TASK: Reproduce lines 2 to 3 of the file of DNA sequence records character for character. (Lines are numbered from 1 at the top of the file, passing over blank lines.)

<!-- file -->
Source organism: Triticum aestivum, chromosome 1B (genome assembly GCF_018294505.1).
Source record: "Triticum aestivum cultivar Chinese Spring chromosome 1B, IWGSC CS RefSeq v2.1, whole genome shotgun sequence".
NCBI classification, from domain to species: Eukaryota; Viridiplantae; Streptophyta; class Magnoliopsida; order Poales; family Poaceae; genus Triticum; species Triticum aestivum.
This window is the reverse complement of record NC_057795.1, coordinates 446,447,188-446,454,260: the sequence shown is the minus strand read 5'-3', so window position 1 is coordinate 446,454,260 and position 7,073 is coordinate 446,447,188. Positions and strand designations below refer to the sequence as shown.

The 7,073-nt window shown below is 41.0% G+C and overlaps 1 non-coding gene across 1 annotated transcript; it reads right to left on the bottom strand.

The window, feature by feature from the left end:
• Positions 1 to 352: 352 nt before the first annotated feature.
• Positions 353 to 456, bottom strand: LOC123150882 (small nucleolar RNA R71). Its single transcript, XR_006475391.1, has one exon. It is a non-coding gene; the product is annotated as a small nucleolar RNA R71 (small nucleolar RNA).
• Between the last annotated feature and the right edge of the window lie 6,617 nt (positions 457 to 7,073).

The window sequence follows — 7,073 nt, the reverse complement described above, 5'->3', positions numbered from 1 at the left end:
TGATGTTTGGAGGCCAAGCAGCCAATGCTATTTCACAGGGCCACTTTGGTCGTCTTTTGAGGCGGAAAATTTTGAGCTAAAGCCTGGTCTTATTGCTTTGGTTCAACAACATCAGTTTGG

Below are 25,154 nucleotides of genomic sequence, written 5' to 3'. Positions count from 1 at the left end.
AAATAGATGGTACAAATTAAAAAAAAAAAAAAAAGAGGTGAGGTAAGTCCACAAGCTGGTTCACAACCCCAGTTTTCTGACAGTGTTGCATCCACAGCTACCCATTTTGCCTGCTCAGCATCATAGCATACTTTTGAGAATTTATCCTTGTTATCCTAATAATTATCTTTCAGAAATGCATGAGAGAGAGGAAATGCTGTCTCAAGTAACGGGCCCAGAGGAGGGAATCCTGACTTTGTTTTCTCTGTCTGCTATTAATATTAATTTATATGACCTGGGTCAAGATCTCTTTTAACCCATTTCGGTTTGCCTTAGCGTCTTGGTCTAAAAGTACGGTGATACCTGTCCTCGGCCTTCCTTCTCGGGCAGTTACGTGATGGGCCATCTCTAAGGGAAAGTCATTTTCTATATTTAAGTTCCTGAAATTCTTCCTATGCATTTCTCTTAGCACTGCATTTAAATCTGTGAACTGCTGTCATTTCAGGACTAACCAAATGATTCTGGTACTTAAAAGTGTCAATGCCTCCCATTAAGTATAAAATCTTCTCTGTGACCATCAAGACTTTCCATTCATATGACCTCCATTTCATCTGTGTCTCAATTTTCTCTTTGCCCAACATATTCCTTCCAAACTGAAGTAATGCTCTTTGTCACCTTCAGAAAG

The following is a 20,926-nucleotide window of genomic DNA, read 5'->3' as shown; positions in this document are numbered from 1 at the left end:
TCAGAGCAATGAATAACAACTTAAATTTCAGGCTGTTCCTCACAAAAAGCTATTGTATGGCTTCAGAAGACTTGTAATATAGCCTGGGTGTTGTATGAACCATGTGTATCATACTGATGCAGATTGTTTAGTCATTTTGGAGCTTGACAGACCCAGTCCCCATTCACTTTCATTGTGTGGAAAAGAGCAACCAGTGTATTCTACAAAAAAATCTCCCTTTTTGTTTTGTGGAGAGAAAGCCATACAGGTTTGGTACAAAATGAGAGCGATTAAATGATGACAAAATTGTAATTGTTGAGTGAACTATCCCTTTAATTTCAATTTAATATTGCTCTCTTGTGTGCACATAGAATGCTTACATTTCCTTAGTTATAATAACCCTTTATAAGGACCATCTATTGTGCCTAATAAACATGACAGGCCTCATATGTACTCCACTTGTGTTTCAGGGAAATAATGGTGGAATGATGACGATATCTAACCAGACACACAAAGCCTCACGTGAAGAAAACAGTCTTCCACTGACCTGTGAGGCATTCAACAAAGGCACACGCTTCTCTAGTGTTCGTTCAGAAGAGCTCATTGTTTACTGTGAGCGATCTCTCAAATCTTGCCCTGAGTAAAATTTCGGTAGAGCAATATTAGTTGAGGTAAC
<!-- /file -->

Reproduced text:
Source record: "Triticum aestivum cultivar Chinese Spring chromosome 1B, IWGSC CS RefSeq v2.1, whole genome shotgun sequence".
NCBI classification, from domain to species: Eukaryota; Viridiplantae; Streptophyta; class Magnoliopsida; order Poales; family Poaceae; genus Triticum; species Triticum aestivum.